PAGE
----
The Art of Friendship

Lately I’ve noticed a particular topic frequently mentioned in my social circles and it is the subject of friendship or perhaps the lack thereof. 

So many women are desiring yet lacking healthy, meaningful friendships.    

Could it be that while we all want friends we have yet to understand “The Art of Friendship?”

The Art of Friendship consists of four major components: Time, Effort, Trust and Vulnerability.  

It’s easy in today’s fast-paced culture to get so busy that we have little time for friendships.

Friendships get placed on the back burner becoming an option instead of the necessity they are.

We benefit tremendously from quality friendships but sadly few women see the need to dedicate time to maintaining these friendships. 

It’s wonderful to spend time with husbands/boyfriends/family. 

But many women believe they have to choose either family or friendships not realizing both were designed to co-exist with and complement each other.   

Sending a quick text of  “Hey, just wanted to see how you are doing” takes little time but has a positive impact on the friendship.  

Busyness is a part of life but what if we made a commitment to stay in touch with friends even in our busyness?

Some women say they feel the friendship’s existence always rests on them meaning if they didn’t make the effort to keep the friendship alive there would be no friendship.  

Eventually they grow resentful of carrying the weight of the one-sided relationship and walk away.

When a woman says “My friends never ask me to do anything” I ask her “Have you asked them to do anything?” 

If she says “No” I remind her of what I too had to be reminded of and that is the phone lines go both ways.  

A balanced friendship requires both women making equal effort.

At some point we all will go through difficult moments and need our friends to comfort us.

But if we neglect the friendships until a crisis hits, do we have any right to be upset when they aren’t eager to be there for us through the hard times?

No. We do not. 

A friendship that exists only when it is convenient is not a friendship and will eventually dissolve.

Let me add that a friendship also needs  “conversational balance.”

My conversations with friends should include equal parts talking and listening and not simply me talking solely about me never expressing interest in them.  

Dominating any conversation is a quick way to find ourselves with no one to talk to.

Friendships must be a priority.

My closest friends and I schedule a monthly night out, planning each month’s meeting in advance.  

Sometimes the scheduled date isn’t convenient, they would rather stay in, the weather is bad, they had a rough day, aren’t feeling social or are exhausted from work yet they still show up.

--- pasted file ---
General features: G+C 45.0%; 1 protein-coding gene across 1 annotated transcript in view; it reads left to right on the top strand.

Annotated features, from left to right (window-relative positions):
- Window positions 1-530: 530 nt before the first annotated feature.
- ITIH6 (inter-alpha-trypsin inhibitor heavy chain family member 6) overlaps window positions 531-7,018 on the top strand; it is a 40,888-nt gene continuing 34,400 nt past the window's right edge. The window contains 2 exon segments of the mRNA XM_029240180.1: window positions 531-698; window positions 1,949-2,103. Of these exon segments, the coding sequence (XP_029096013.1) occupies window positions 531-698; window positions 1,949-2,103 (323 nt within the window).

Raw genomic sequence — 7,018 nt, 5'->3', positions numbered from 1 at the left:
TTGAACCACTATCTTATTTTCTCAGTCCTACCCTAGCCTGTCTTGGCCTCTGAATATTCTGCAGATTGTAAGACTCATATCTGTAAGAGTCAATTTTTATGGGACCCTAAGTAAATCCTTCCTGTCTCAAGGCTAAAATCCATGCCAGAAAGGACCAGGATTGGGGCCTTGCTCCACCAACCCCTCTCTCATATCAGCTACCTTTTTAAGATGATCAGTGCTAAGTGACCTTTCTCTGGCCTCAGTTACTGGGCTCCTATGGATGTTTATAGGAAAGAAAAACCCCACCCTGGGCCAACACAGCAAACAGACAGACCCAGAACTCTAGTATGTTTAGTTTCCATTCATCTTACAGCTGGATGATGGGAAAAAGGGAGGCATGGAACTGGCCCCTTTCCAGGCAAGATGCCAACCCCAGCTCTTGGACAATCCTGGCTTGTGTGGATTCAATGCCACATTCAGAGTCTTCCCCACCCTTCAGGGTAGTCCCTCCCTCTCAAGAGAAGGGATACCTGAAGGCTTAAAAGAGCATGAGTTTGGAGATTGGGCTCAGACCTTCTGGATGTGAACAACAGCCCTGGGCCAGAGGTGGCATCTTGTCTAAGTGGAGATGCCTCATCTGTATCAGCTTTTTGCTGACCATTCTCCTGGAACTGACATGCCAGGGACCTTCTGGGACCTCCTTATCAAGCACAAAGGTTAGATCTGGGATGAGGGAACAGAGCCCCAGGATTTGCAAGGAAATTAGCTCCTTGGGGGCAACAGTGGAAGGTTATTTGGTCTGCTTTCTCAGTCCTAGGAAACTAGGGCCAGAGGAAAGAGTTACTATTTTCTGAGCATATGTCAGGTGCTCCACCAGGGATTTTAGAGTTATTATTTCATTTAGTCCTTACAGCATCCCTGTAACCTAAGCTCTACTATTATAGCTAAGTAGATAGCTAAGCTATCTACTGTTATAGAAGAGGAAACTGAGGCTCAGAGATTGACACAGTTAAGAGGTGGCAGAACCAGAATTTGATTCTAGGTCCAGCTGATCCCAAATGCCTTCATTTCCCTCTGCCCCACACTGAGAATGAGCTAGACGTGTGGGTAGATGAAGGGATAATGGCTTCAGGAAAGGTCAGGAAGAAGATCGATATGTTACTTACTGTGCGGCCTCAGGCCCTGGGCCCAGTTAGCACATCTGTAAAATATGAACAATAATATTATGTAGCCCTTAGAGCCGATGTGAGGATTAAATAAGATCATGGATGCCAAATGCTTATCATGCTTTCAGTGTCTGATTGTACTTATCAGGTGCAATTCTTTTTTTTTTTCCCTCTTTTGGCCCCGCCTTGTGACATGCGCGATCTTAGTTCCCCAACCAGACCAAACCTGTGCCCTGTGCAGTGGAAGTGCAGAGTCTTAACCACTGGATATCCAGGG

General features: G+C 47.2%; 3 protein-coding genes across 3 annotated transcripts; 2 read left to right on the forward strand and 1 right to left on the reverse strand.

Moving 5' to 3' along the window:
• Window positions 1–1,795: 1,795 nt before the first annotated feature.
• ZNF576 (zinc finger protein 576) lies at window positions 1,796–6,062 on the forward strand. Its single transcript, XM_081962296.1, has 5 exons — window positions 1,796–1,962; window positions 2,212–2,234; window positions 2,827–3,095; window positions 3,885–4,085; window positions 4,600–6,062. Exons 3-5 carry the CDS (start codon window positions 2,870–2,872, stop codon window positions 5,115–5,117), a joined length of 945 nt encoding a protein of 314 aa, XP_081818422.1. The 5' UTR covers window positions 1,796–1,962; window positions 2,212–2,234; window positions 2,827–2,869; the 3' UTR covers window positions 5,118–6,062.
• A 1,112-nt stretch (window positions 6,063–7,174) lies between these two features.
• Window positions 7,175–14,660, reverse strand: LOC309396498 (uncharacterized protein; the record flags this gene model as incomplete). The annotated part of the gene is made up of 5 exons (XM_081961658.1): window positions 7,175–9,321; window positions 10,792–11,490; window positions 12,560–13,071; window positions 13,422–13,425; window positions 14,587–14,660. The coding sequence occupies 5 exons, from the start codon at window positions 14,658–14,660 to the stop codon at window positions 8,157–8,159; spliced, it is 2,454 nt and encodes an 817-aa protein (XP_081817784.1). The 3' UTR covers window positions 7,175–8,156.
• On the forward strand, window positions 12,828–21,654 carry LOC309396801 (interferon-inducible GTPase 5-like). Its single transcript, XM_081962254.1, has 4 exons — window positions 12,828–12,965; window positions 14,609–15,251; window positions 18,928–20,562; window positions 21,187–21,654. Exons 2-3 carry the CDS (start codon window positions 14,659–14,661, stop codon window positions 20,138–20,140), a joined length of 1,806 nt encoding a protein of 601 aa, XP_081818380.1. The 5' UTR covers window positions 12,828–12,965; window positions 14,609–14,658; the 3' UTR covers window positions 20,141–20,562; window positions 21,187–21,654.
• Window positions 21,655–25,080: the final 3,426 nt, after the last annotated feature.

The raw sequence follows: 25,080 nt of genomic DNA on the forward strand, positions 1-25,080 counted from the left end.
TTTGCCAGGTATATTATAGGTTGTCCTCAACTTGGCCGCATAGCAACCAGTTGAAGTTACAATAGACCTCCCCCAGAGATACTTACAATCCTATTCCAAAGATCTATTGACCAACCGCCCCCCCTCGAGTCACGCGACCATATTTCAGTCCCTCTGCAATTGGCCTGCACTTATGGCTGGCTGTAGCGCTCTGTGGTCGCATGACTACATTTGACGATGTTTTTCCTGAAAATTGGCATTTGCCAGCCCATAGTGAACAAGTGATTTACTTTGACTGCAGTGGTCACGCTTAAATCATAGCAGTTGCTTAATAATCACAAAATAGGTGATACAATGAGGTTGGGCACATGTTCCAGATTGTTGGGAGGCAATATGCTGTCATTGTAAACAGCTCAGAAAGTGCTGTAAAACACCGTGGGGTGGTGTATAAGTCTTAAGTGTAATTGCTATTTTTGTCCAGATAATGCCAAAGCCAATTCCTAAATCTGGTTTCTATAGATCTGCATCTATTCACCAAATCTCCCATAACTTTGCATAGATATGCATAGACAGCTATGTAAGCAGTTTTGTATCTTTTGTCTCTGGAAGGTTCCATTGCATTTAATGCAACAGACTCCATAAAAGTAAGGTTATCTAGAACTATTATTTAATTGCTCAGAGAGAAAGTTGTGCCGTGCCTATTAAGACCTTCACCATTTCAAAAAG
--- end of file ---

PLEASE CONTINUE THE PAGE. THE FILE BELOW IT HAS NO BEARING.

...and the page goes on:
Because our friendship isn’t an option – it is a priority. 

Their actions say they value our friendship and are willing to set aside personal preference for the friendship.

It never goes unnoticed or unappreciated.

Friendships ask us to be vulnerable.

Show me a woman who has been hurt in the past by so-called “friends” and I’ll show you a woman who has few friends.  

Why? Because she has been wounded and her trust has been broken.

Any possibility of new friendships requires her to be vulnerable.

After one too many betrayals by “friends” she no longer seeks friendship and begins building protective emotional walls while convincing herself she is fine being alone.

I have been there.  Have you? 

Refusing to cultivate any new friendships out of fear of being hurt again?

Allowing God to heal those wounds opened the door to wonderful friendships that I would’ve missed out on otherwise.

We are stronger together and we need friendships.

What if we commit today to practicing The Art of Friendship?

What if we reconnect with an old friend or seek out a new one?  

Reach out, send a text, plan a lunch, meet for coffee, get together after work, make the effort, show up for the friendship. 

We don’t have to be friends with everyone because everyone doesn’t need to be our friend.

When a friendship stops being a source of joy it may be time to reconsider the relationship altogether.

It is wise as well to avoid the catty, drama filled, toxic and self-absorbed.

With limited time to spend with friends, choose those that are founded on loyalty and filled with laughter.

After spending time with a friend you feel inspired and reenergized, you have found a good friend indeed.

And this I know for sure.

Be the friend you want and that is the friend you will attract.

Sandra Hubbard

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